Gymkhana

Discussion in 'The Perfect Line and Other Riding Myths' started by Vulfy, May 6, 2012.

  1. TheWall

    TheWall 0 miles and counting

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    Thanks!

    Now I just have to learn to *do* it, as well as explain it :rofl

    Off-topic: I took my wife's CB750A out for a ride the other night, and stopped in a school parking lot for a few minutes of figure-8/GP-8, and...I really want a '70s CB750 of my own, now! I don't know if it was the lower C.G. (as compared to my V-Strom), the BT-045 tires vs. my Shinko 705's, or what, but that bike made some beautiful, tight little 8's in the parking lot. The brakes were a little weak compared to my Strom, but otherwise, it was an absolutely brilliant bike for gymkhana! Can't wait to finish up my XS750 and see how it compares :)
  2. shaddix

    shaddix Banned

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    I am always fighting the bars on my bike in very tight turns. Not sure why I'm afraid of letting it go to full lock and staying there
  3. wiseblood

    wiseblood Hall Monitor

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    Danger with full lock is that you can't counter-steer to stand the bike up. Only way to get the bike up (at least, without putting your feet down) is to throttle up.
  4. shaddix

    shaddix Banned

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    I am finally starring to break my habit of putting a foot down. I've survived so far out of luck with no broken ankles. The other day I slowed too much for a u-turn. I started to take my foot off the peg but caught myself and put it back and let my turn finish(continuing to fall) before I added throttle. I am not precise enough to add throttle off idle without shooting off into the weeds so I have to be pointing the way I want to go first
  5. Motogymkhanaman

    Motogymkhanaman Been here awhile

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    Full-Lock aaargh!

    Of course when the bike is at full-lock it is no longer possible to control it by counter steering so we have to use some other method.

    We are so used to always being able to counter-steer that when we are no longer able to do so we get gripped by a deep, but understandable feeling of impending doom. We can overcome this by doing the 'kissing the stops' exercise which involves riding in a tight circle and similtaneously pressing on the rear brake and leaning out of the turn. If we're lucky the bars will come round and 'kiss' the lock stops for just a moment. The trick is to try and get the bars to do longer and longer kisses until we can do a complete 360 with the bars against the stops.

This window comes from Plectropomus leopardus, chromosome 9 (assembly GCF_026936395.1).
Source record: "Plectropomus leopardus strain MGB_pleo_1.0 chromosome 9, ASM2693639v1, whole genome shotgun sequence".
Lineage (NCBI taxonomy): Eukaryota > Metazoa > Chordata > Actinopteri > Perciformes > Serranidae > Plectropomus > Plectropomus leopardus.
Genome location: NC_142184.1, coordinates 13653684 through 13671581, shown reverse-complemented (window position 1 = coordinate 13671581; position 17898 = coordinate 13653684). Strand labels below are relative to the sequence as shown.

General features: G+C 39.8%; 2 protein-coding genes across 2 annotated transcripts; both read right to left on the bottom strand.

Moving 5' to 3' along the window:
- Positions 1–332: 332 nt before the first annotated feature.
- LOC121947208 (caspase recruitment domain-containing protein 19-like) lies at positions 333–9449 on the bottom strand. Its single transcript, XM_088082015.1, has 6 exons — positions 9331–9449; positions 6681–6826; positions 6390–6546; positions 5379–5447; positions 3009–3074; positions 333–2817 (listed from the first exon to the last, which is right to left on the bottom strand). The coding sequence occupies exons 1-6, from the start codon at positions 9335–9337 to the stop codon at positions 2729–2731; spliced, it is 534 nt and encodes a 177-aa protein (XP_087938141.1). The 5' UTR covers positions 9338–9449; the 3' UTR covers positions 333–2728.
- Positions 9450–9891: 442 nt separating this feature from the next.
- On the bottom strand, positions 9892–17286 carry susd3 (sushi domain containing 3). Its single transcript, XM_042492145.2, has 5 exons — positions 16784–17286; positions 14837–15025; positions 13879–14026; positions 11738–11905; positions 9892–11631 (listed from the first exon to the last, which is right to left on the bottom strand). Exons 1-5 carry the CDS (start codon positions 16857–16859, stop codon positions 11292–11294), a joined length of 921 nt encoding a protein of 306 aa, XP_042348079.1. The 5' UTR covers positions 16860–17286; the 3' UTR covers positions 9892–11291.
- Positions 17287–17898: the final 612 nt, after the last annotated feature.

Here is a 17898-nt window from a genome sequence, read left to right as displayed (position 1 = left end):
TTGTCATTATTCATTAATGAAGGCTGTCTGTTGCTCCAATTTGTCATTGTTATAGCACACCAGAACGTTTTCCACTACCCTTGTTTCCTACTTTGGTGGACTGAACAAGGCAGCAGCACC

Top tip is to not close the throttle during the exercise as the bike will want to fall over completely with it closed.
  6. Storm Shadow

    Storm Shadow Thread Ninja

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    i spent considerable money on my vfr800 to modify it to be smooth, why isnt it smooth when its a brand new bike, because the fuggin emitions, being an old design, they have added crap to it, and added crap to it tha twas just never designed to have. the emissions tests are only done at low revs, at a certern speed, so these are the areas, they have detuned it, to use less fuel, less exhaust emmissions, less noise. they sacrifice usability down low, giving me surging, an on off throttle, and flat spots.

    full staino race exhaust, removes the cat, free flowing, disabled PAIR air injection which pumped clean air into the exhaust system. and a powercommander 5, to remove the underfueling they have given it down low.
  7. shaddix

    shaddix Banned

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    Wow awesome! I now have my afternoon planned!
  8. ohgood

    ohgood Just givver tha berries !!!

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    nice advise and instruction.

    if there is any slop in the throttle cables the slow work (and faster stuff) at the stops suffers. a snatchy on/off throttle at slow speeds and full lock is so aggravating.
  9. Vulfy

    Vulfy Been here awhile

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    Quick note for those who are not on our Facebook page and group. This weekend session is rescheduled to SUNDAY 05.19.
  10. Motogymkhanaman

    Motogymkhanaman Been here awhile

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    Just to show everybody that Moto Gymkhana can sometimes bite back, our friend Fumikatsu Nakamura made this little video. Now Nakamura-san is an expert rider with many years of experience under his belt and this little crash compilation shows that when you become dedicated to the sport the odd "off" is inevitable. He put the video together to show clothing manufacturers the types of falls that are experienced by Moto Gymkhana riders so that they can improve their designs. The last dismount is a cracker!

    <iframe width="960" height="720" src="http://www.youtube.com/embed/iIauYu5CeVg?rel=0" frameborder="0" allowfullscreen></iframe>
  11. rthuey

    rthuey twist your wrist!!!

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    insanity is not as easy as i make it look
    ^^^

    if rankings are shown by vest number then that number nine should get moved up to the number two spot real soon. he fell twice within seconds of each other. obvious why the number one guy got his spot.
  12. ohgood

    ohgood Just givver tha berries !!!

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    they are sooooo smooth
  13. Jezza

    Jezza A British Invasion

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    I like the last dismount, a kindred spirit :D this was my first attempt at Moto Gymkhana, but I'll be back for more.
    [​IMG]
  14. shaddix

    shaddix Banned

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    Be careful with that ninja!